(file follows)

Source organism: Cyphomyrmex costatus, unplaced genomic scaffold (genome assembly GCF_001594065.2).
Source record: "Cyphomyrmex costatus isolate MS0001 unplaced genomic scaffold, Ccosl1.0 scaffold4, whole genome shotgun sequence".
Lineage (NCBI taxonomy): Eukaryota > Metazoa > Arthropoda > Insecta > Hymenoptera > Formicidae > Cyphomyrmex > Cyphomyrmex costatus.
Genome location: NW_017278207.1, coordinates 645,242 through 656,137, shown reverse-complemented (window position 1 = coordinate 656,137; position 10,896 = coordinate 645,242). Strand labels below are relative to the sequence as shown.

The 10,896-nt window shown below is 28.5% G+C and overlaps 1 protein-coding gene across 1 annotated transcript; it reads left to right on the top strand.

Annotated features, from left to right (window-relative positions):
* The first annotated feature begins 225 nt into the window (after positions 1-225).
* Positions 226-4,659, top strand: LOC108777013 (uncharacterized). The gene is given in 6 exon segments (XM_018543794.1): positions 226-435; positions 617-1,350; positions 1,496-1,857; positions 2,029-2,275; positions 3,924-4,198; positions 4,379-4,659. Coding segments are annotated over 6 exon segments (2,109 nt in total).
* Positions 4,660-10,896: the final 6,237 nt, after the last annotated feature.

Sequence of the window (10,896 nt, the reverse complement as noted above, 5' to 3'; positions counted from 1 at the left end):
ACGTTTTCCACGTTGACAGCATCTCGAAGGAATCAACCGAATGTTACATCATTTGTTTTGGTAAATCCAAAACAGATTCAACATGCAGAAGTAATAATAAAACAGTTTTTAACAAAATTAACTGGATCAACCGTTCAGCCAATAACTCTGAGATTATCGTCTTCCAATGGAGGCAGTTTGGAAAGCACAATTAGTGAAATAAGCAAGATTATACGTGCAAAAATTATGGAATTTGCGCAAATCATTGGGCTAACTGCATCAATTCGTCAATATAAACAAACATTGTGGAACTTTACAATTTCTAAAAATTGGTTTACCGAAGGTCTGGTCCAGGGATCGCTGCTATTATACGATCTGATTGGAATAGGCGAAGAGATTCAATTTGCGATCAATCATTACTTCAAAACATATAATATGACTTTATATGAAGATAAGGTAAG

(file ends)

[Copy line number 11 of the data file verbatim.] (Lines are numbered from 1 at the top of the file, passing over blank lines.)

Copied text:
ACGTTTTCCACGTTGACAGCATCTCGAAGGAATCAACCGAATGTTACATCATTTGTTTTGGTAAATCCAAAACAGATTCAACATGCAGAAGTAATAATAAAACAGTTTTTAACAAAATTAACTGGATCAACCGTTCAGCCAATAACTCTGAGATTATCGTCTTCCAATGGAGGCAGTTTGGAAAGCACAATTAGTGAAATAAGCAAGATTATACGTGCAAAAATTATGGAATTTGCGCAAATCATTGGGCTAACTGCATCAATTCGTCAATATAAACAAACATTGTGGAACTTTACAATTTCTAAAAATTGGTTTACCGAAGGTCTGGTCCAGGGATCGCTGCTATTATACGATCTGATTGGAATAGGCGAAGAGATTCAATTTGCGATCAATCATTACTTCAAAACATATAATATGACTTTATATGAAGATAAGGTAAG